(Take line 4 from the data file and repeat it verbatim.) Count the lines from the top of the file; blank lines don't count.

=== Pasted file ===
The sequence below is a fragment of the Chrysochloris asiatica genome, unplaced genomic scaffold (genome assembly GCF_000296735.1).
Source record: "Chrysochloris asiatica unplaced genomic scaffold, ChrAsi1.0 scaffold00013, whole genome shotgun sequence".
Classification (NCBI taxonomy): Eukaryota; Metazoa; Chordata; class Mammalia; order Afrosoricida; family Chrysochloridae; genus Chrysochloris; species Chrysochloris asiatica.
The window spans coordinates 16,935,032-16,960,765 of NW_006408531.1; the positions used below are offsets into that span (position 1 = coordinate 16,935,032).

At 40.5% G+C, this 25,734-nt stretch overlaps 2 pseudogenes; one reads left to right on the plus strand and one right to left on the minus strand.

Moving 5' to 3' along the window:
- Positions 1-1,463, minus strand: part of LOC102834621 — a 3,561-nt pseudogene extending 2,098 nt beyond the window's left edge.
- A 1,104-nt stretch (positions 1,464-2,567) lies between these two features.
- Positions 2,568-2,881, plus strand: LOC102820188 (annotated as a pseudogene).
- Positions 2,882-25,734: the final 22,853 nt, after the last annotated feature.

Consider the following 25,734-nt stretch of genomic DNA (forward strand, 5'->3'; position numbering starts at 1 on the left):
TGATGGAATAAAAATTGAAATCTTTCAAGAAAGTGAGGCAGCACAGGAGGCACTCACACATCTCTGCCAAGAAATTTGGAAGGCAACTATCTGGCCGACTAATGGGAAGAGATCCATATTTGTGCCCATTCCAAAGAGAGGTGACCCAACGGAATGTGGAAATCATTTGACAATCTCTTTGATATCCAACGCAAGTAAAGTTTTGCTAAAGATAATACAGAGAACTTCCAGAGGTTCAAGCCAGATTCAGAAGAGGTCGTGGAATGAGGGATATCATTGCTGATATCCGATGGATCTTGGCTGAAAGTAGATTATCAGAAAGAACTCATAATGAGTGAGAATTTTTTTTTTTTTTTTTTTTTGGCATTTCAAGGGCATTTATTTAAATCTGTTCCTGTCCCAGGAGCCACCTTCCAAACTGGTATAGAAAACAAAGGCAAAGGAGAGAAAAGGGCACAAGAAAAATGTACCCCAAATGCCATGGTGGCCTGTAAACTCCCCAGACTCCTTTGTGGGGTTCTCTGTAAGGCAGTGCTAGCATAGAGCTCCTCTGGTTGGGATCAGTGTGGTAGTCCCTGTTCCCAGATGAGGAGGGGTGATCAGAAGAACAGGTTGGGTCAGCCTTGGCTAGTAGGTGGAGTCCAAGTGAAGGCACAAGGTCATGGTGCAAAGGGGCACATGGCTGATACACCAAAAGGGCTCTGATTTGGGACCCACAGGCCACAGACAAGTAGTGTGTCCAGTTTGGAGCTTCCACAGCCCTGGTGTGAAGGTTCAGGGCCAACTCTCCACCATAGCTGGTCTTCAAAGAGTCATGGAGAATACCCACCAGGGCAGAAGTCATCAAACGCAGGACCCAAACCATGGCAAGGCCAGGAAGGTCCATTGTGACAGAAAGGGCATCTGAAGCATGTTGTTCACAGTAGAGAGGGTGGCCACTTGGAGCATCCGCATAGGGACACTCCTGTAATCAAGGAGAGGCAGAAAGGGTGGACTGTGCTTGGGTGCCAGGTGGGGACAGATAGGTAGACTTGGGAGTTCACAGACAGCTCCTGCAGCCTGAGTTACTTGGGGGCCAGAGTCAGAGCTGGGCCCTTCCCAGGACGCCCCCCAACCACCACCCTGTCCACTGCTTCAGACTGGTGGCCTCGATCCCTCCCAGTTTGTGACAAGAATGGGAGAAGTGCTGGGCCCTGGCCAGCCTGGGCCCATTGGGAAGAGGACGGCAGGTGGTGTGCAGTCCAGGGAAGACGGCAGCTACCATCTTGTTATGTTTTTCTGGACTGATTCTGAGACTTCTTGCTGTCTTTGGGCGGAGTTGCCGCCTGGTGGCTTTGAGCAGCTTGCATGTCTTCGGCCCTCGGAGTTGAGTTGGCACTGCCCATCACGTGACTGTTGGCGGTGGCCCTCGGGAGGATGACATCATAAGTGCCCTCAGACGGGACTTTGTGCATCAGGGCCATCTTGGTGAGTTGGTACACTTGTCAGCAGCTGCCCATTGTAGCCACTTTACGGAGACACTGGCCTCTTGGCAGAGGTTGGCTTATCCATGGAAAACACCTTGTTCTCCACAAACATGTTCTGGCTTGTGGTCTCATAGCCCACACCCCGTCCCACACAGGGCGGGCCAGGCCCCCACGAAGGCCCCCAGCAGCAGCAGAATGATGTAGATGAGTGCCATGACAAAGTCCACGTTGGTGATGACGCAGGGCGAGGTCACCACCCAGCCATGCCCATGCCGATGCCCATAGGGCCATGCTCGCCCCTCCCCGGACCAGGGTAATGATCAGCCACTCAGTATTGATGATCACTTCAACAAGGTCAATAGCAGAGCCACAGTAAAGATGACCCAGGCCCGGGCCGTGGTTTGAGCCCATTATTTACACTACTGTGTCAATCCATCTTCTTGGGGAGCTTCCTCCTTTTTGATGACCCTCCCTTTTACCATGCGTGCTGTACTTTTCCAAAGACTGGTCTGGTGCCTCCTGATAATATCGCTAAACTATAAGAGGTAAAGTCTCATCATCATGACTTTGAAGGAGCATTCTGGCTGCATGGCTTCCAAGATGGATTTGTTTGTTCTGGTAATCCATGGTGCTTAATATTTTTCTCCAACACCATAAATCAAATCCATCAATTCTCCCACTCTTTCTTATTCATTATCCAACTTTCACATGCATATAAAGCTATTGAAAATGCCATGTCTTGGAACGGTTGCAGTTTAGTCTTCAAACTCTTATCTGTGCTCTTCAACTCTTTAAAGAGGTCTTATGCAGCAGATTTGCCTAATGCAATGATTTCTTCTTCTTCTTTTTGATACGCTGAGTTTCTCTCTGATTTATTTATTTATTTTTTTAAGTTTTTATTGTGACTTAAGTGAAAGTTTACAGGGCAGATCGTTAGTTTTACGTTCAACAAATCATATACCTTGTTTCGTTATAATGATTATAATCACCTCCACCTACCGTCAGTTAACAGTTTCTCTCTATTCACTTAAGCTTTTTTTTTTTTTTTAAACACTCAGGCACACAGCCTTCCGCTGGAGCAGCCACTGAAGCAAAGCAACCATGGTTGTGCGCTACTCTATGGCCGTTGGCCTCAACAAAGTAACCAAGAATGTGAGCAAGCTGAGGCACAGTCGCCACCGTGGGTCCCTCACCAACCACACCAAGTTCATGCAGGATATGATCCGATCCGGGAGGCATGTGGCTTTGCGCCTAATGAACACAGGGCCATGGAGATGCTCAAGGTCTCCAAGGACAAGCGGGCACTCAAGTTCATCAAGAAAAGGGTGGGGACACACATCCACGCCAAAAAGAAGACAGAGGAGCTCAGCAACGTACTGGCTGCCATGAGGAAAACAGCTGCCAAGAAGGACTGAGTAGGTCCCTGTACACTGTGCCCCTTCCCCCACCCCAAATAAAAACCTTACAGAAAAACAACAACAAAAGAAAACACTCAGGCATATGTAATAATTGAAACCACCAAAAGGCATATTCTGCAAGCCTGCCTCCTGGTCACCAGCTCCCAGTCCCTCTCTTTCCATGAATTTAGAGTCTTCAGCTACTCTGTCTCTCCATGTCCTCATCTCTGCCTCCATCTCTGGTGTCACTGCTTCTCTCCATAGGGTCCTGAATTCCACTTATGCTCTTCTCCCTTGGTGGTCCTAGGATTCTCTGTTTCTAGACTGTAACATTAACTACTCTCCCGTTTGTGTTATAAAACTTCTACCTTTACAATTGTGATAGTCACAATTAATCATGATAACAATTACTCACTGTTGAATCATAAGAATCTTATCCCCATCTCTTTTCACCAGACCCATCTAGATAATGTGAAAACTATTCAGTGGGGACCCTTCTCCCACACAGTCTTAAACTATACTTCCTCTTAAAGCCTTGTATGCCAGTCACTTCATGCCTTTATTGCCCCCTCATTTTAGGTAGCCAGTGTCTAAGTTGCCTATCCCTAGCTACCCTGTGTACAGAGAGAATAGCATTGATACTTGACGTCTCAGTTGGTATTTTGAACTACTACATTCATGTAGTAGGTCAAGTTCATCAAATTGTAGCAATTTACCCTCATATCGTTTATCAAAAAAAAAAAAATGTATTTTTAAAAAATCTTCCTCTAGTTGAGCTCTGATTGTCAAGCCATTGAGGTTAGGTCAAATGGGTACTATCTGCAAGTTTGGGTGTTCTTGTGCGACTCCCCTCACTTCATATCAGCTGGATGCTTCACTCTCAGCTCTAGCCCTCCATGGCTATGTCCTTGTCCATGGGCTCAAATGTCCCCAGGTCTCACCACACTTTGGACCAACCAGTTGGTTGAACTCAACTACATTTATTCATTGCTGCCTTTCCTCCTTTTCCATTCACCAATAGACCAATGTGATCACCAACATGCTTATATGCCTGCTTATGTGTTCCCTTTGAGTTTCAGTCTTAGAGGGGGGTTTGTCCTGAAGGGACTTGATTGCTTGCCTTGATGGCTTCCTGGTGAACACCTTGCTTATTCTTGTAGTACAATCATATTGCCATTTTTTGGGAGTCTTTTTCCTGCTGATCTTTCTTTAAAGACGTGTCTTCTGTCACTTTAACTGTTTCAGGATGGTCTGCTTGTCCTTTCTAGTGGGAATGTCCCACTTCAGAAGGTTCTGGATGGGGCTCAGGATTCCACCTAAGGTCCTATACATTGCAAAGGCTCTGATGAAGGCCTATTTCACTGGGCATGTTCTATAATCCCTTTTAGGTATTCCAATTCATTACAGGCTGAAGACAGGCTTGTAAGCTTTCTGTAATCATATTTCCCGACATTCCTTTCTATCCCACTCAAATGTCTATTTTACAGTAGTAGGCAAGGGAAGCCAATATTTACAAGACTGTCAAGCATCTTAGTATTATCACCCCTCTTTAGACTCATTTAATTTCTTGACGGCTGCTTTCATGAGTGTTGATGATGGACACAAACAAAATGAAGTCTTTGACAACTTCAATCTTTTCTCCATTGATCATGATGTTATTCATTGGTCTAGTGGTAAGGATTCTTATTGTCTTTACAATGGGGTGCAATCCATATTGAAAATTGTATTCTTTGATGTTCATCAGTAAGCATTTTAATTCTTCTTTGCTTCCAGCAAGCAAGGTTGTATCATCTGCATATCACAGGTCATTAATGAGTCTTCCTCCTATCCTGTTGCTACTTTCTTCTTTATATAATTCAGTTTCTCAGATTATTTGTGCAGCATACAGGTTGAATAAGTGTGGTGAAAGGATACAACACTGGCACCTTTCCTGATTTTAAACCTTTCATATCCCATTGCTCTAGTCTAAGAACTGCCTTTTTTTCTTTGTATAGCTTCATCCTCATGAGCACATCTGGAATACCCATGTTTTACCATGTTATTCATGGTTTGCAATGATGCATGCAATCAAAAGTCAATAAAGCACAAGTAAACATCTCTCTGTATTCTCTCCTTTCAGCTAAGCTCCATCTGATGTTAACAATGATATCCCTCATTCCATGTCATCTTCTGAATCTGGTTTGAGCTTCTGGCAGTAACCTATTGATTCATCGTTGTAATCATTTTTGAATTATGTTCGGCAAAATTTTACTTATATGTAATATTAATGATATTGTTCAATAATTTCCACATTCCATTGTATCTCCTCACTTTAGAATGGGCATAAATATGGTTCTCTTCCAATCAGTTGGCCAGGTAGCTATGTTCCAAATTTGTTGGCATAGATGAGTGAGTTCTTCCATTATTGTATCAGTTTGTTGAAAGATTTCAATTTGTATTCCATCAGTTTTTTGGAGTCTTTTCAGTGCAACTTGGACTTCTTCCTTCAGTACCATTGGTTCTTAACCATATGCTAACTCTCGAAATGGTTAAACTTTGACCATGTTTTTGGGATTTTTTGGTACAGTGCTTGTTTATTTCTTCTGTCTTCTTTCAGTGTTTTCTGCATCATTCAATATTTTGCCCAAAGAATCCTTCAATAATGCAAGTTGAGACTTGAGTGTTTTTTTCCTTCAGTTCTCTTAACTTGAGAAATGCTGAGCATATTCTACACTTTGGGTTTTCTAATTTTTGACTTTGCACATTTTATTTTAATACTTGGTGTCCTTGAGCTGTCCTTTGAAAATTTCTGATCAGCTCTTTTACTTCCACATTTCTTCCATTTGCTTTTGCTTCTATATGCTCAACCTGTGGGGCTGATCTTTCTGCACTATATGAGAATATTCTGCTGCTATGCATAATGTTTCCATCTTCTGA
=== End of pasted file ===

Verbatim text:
The window spans coordinates 16,935,032-16,960,765 of NW_006408531.1; the positions used below are offsets into that span (position 1 = coordinate 16,935,032).